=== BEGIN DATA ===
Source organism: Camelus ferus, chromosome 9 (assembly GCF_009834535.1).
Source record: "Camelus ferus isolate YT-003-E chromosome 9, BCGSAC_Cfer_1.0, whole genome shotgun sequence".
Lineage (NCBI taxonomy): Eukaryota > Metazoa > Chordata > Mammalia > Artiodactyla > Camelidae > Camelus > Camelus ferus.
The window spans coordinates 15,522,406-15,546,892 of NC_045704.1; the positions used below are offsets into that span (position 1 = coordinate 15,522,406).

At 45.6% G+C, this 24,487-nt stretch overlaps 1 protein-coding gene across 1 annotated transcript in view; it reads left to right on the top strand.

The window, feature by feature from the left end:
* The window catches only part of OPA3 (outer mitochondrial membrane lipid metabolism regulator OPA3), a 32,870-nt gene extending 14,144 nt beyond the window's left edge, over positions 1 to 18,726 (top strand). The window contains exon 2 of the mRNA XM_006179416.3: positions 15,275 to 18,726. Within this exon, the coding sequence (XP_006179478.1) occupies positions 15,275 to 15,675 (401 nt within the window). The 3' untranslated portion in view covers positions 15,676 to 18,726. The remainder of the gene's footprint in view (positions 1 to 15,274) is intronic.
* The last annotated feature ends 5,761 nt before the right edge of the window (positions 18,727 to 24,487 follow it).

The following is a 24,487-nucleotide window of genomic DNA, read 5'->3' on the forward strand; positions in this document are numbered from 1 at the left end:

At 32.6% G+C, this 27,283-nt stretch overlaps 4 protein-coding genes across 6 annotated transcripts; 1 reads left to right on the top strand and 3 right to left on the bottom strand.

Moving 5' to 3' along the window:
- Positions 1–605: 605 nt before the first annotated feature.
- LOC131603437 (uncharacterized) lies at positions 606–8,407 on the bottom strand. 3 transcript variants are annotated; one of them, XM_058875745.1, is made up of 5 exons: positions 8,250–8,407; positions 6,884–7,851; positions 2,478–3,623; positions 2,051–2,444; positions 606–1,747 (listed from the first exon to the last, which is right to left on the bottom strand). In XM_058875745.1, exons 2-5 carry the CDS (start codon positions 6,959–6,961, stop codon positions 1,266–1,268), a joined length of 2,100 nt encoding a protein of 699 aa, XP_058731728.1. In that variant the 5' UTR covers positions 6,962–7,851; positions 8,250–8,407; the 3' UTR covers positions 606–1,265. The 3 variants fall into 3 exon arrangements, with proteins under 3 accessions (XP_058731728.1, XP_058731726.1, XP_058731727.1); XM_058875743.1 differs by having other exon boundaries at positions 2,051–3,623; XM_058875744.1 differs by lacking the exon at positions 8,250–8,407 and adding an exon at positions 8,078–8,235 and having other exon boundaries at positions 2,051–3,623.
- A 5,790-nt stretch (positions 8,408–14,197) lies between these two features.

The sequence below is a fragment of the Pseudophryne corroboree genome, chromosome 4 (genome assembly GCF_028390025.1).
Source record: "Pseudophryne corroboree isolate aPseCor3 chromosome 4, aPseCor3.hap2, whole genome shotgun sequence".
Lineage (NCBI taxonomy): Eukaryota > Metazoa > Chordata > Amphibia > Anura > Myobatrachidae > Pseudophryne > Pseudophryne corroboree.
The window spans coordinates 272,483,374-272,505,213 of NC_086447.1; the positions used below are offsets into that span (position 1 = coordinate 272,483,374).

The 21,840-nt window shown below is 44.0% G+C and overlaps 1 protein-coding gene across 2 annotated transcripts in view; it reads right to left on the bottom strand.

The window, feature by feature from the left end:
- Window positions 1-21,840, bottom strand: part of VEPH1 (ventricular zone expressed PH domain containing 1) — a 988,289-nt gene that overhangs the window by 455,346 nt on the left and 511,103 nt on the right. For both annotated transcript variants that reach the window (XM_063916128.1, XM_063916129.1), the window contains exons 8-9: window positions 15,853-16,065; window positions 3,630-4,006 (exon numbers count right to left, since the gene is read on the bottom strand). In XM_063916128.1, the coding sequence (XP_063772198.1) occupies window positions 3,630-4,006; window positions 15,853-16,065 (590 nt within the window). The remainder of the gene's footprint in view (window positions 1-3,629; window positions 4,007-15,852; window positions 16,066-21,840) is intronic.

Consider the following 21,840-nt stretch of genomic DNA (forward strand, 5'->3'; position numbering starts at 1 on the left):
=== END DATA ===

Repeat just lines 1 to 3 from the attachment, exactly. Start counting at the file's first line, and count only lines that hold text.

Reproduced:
Source organism: Camelus ferus, chromosome 9 (assembly GCF_009834535.1).
Source record: "Camelus ferus isolate YT-003-E chromosome 9, BCGSAC_Cfer_1.0, whole genome shotgun sequence".
Lineage (NCBI taxonomy): Eukaryota > Metazoa > Chordata > Mammalia > Artiodactyla > Camelidae > Camelus > Camelus ferus.